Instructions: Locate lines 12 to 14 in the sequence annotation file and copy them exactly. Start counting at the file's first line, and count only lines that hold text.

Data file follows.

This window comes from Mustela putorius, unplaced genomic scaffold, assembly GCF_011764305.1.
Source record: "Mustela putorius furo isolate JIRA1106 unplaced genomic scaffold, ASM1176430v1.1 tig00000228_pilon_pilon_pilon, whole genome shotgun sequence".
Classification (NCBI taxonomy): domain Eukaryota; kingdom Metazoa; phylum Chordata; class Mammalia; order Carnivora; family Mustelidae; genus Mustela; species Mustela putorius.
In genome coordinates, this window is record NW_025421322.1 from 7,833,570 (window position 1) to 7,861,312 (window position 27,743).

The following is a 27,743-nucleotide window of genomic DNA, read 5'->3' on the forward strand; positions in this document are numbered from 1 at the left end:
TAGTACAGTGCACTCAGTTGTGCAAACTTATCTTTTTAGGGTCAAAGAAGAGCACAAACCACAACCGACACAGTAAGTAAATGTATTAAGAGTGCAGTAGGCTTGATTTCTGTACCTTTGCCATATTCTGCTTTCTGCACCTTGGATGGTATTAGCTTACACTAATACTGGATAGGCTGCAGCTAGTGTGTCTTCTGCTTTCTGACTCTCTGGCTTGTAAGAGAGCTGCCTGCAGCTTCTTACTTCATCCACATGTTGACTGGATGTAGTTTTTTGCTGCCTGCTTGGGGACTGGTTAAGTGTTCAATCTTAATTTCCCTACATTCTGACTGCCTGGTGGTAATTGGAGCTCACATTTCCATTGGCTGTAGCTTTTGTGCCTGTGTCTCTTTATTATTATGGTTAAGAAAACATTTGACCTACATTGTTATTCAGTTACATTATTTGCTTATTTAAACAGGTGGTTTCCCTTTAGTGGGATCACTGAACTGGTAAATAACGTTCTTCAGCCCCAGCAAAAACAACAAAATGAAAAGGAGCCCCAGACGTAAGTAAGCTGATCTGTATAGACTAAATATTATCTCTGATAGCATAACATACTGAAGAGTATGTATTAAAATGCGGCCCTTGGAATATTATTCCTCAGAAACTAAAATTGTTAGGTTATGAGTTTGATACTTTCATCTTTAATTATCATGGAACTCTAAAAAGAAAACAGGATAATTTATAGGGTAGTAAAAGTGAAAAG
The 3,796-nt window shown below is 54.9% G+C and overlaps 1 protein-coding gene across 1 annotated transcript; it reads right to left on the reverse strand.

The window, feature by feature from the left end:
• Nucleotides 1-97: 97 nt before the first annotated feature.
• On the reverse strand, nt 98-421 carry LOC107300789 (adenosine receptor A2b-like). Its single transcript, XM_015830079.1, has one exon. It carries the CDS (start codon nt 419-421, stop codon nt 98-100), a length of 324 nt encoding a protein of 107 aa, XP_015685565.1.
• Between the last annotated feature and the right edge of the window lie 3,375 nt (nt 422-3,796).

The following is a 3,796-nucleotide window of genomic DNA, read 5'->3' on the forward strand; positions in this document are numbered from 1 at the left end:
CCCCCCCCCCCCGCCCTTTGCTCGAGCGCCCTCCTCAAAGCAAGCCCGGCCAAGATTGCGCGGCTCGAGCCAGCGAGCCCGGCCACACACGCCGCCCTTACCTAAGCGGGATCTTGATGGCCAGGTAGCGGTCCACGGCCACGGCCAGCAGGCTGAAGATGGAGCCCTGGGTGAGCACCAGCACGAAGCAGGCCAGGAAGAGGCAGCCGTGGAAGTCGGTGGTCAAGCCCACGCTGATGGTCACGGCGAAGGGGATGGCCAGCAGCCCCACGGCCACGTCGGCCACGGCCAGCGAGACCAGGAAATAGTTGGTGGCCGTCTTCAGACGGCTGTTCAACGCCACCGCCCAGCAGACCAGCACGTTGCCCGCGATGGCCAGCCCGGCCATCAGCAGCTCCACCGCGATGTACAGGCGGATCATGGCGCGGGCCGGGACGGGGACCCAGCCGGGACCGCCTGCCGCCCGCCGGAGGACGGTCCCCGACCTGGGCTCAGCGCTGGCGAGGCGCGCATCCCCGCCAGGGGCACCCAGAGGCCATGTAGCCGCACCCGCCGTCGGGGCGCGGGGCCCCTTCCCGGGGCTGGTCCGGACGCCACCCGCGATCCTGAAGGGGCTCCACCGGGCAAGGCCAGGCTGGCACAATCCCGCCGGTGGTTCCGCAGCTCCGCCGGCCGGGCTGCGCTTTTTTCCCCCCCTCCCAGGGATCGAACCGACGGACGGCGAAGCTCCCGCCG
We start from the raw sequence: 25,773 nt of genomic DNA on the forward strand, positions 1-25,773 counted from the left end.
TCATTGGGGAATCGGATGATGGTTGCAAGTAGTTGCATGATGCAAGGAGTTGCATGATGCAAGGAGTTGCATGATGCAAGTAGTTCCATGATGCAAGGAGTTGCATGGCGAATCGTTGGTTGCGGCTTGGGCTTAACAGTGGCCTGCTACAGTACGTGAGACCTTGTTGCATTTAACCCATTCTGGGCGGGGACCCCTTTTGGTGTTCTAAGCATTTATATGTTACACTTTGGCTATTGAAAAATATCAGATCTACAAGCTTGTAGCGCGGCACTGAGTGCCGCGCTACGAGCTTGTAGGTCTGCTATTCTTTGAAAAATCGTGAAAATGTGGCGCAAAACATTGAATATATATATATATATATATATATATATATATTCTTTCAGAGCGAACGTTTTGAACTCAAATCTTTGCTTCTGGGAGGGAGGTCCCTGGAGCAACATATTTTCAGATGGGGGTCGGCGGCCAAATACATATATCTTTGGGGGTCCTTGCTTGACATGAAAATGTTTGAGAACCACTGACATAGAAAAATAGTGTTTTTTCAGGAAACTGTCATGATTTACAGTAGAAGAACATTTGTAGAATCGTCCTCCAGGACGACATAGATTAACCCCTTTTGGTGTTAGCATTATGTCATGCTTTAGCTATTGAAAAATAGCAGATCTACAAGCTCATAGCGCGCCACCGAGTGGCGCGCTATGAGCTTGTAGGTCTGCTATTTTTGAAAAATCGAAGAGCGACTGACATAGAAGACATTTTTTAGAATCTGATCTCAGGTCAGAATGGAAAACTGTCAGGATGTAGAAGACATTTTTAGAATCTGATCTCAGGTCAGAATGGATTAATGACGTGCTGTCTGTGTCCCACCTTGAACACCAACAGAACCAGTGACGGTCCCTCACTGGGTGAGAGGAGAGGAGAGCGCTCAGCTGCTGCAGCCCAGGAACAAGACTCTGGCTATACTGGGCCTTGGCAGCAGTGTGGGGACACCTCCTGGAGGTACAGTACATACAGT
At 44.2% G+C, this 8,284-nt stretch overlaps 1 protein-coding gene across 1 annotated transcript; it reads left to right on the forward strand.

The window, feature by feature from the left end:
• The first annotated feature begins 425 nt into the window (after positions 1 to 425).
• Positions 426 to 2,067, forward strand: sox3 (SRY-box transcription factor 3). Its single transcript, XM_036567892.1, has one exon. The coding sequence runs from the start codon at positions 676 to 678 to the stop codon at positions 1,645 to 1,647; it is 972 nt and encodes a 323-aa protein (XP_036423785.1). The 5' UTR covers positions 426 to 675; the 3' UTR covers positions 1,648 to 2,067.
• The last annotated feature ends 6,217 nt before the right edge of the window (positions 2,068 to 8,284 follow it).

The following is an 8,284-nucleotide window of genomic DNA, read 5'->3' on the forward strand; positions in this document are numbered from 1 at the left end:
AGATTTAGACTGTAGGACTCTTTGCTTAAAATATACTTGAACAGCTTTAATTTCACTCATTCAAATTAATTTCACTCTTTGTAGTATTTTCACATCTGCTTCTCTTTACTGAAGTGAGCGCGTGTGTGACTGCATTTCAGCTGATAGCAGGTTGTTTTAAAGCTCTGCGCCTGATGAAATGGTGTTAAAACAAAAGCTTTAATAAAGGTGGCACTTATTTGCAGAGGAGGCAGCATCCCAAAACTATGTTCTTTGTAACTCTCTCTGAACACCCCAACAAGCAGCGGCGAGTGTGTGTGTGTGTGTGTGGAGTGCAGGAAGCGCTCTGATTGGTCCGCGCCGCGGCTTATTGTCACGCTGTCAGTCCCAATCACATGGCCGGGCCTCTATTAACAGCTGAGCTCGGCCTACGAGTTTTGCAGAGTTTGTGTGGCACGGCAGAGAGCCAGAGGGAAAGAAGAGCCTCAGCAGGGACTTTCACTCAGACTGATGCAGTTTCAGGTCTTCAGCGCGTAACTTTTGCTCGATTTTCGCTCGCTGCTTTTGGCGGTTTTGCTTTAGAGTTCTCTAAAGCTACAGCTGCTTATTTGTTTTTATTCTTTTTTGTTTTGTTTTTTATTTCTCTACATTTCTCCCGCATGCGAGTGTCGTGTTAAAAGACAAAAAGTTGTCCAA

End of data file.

The following is a 3,796-nucleotide window of genomic DNA, read 5'->3' on the forward strand; positions in this document are numbered from 1 at the left end:
CCCCCCCCCCCCGCCCTTTGCTCGAGCGCCCTCCTCAAAGCAAGCCCGGCCAAGATTGCGCGGCTCGAGCCAGCGAGCCCGGCCACACACGCCGCCCTTACCTAAGCGGGATCTTGATGGCCAGGTAGCGGTCCACGGCCACGGCCAGCAGGCTGAAGATGGAGCCCTGGGTGAGCACCAGCACGAAGCAGGCCAGGAAGAGGCAGCCGTGGAAGTCGGTGGTCAAGCCCACGCTGATGGTCACGGCGAAGGGGATGGCCAGCAGCCCCACGGCCACGTCGGCCACGGCCAGCGAGACCAGGAAATAGTTGGTGGCCGTCTTCAGACGGCTGTTCAACGCCACCGCCCAGCAGACCAGCACGTTGCCCGCGATGGCCAGCCCGGCCATCAGCAGCTCCACCGCGATGTACAGGCGGATCATGGCGCGGGCCGGGACGGGGACCCAGCCGGGACCGCCTGCCGCCCGCCGGAGGACGGTCCCCGACCTGGGCTCAGCGCTGGCGAGGCGCGCATCCCCGCCAGGGGCACCCAGAGGCCATGTAGCCGCACCCGCCGTCGGGGCGCGGGGCCCCTTCCCGGGGCTGGTCCGGACGCCACCCGCGATCCTGAAGGGGCTCCACCGGGCAAGGCCAGGCTGGCACAATCCCGCCGGTGGTTCCGCAGCTCCGCCGGCCGGGCTGCGCTTTTTTCCCCCCCTCCCAGGGATCGAACCGACGGACGGCGAAGCTCCCGCCG
We start from the raw sequence: 25,773 nt of genomic DNA on the forward strand, positions 1-25,773 counted from the left end.